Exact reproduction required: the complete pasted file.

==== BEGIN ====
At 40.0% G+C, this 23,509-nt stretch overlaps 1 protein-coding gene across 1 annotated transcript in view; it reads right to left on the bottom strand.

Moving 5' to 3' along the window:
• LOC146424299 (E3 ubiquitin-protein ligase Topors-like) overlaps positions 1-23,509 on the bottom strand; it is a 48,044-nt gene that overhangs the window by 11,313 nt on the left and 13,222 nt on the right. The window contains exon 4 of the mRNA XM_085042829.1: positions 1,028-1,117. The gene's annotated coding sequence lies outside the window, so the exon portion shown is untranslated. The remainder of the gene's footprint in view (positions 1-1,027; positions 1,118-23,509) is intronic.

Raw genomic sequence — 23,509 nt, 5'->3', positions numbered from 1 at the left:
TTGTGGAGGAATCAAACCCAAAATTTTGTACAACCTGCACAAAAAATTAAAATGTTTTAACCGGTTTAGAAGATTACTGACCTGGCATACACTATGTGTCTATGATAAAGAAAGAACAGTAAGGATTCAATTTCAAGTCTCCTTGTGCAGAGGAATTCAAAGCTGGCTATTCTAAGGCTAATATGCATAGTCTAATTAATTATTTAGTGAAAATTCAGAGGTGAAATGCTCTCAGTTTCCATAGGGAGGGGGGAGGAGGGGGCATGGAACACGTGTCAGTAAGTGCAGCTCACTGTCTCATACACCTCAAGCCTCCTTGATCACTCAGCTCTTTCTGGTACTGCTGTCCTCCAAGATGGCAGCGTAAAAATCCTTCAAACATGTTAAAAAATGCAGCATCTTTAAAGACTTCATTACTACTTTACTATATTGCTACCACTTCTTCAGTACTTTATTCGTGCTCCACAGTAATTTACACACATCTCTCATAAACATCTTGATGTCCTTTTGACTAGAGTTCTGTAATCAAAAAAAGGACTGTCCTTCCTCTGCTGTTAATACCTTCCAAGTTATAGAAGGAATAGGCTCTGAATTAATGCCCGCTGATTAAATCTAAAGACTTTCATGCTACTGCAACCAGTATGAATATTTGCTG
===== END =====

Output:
At 40.0% G+C, this 23,509-nt stretch overlaps 1 protein-coding gene across 1 annotated transcript in view; it reads right to left on the bottom strand.

Moving 5' to 3' along the window:
• LOC146424299 (E3 ubiquitin-protein ligase Topors-like) overlaps positions 1-23,509 on the bottom strand; it is a 48,044-nt gene that overhangs the window by 11,313 nt on the left and 13,222 nt on the right. The window contains exon 4 of the mRNA XM_085042829.1: positions 1,028-1,117. The gene's annotated coding sequence lies outside the window, so the exon portion shown is untranslated. The remainder of the gene's footprint in view (positions 1-1,027; positions 1,118-23,509) is intronic.

Raw genomic sequence — 23,509 nt, 5'->3', positions numbered from 1 at the left:
TTGTGGAGGAATCAAACCCAAAATTTTGTACAACCTGCACAAAAAATTAAAATGTTTTAACCGGTTTAGAAGATTACTGACCTGGCATACACTATGTGTCTATGATAAAGAAAGAACAGTAAGGATTCAATTTCAAGTCTCCTTGTGCAGAGGAATTCAAAGCTGGCTATTCTAAGGCTAATATGCATAGTCTAATTAATTATTTAGTGAAAATTCAGAGGTGAAATGCTCTCAGTTTCCATAGGGAGGGGGGAGGAGGGGGCATGGAACACGTGTCAGTAAGTGCAGCTCACTGTCTCATACACCTCAAGCCTCCTTGATCACTCAGCTCTTTCTGGTACTGCTGTCCTCCAAGATGGCAGCGTAAAAATCCTTCAAACATGTTAAAAAATGCAGCATCTTTAAAGACTTCATTACTACTTTACTATATTGCTACCACTTCTTCAGTACTTTATTCGTGCTCCACAGTAATTTACACACATCTCTCATAAACATCTTGATGTCCTTTTGACTAGAGTTCTGTAATCAAAAAAAGGACTGTCCTTCCTCTGCTGTTAATACCTTCCAAGTTATAGAAGGAATAGGCTCTGAATTAATGCCCGCTGATTAAATCTAAAGACTTTCATGCTACTGCAACCAGTATGAATATTTGCTG